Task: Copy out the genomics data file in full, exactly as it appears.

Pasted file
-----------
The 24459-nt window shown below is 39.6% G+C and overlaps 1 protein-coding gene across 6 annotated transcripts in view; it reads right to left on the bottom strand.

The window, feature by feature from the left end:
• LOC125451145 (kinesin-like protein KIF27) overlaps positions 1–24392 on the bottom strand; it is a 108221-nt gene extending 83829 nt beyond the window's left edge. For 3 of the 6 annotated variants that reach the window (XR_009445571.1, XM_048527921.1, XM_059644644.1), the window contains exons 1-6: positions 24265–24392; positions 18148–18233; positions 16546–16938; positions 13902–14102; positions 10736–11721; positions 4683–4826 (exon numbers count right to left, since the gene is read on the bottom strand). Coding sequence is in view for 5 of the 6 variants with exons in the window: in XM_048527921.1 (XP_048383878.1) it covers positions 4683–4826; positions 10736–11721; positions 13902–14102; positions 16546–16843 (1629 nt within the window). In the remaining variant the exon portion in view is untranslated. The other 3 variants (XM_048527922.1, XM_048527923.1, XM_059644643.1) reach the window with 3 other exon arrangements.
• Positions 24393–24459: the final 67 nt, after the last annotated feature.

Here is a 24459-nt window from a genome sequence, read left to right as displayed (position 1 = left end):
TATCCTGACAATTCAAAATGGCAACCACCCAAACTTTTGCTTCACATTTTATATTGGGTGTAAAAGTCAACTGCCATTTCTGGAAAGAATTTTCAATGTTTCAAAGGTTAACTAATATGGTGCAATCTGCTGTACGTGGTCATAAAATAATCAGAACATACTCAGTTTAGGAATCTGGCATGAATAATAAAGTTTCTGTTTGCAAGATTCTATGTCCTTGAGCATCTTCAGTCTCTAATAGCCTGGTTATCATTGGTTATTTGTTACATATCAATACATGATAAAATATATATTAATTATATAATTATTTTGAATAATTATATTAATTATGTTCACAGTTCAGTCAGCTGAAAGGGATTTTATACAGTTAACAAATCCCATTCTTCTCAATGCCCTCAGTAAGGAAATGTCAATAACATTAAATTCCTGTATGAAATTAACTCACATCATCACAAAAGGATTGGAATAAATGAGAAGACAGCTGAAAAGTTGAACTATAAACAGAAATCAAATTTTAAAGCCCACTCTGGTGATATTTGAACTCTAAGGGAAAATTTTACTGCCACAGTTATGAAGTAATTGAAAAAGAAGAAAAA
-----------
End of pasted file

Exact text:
The 24459-nt window shown below is 39.6% G+C and overlaps 1 protein-coding gene across 6 annotated transcripts in view; it reads right to left on the bottom strand.

The window, feature by feature from the left end:
• LOC125451145 (kinesin-like protein KIF27) overlaps positions 1–24392 on the bottom strand; it is a 108221-nt gene extending 83829 nt beyond the window's left edge. For 3 of the 6 annotated variants that reach the window (XR_009445571.1, XM_048527921.1, XM_059644644.1), the window contains exons 1-6: positions 24265–24392; positions 18148–18233; positions 16546–16938; positions 13902–14102; positions 10736–11721; positions 4683–4826 (exon numbers count right to left, since the gene is read on the bottom strand). Coding sequence is in view for 5 of the 6 variants with exons in the window: in XM_048527921.1 (XP_048383878.1) it covers positions 4683–4826; positions 10736–11721; positions 13902–14102; positions 16546–16843 (1629 nt within the window). In the remaining variant the exon portion in view is untranslated. The other 3 variants (XM_048527922.1, XM_048527923.1, XM_059644643.1) reach the window with 3 other exon arrangements.
• Positions 24393–24459: the final 67 nt, after the last annotated feature.

Here is a 24459-nt window from a genome sequence, read left to right as displayed (position 1 = left end):
TATCCTGACAATTCAAAATGGCAACCACCCAAACTTTTGCTTCACATTTTATATTGGGTGTAAAAGTCAACTGCCATTTCTGGAAAGAATTTTCAATGTTTCAAAGGTTAACTAATATGGTGCAATCTGCTGTACGTGGTCATAAAATAATCAGAACATACTCAGTTTAGGAATCTGGCATGAATAATAAAGTTTCTGTTTGCAAGATTCTATGTCCTTGAGCATCTTCAGTCTCTAATAGCCTGGTTATCATTGGTTATTTGTTACATATCAATACATGATAAAATATATATTAATTATATAATTATTTTGAATAATTATATTAATTATGTTCACAGTTCAGTCAGCTGAAAGGGATTTTATACAGTTAACAAATCCCATTCTTCTCAATGCCCTCAGTAAGGAAATGTCAATAACATTAAATTCCTGTATGAAATTAACTCACATCATCACAAAAGGATTGGAATAAATGAGAAGACAGCTGAAAAGTTGAACTATAAACAGAAATCAAATTTTAAAGCCCACTCTGGTGATATTTGAACTCTAAGGGAAAATTTTACTGCCACAGTTATGAAGTAATTGAAAAAGAAGAAAAA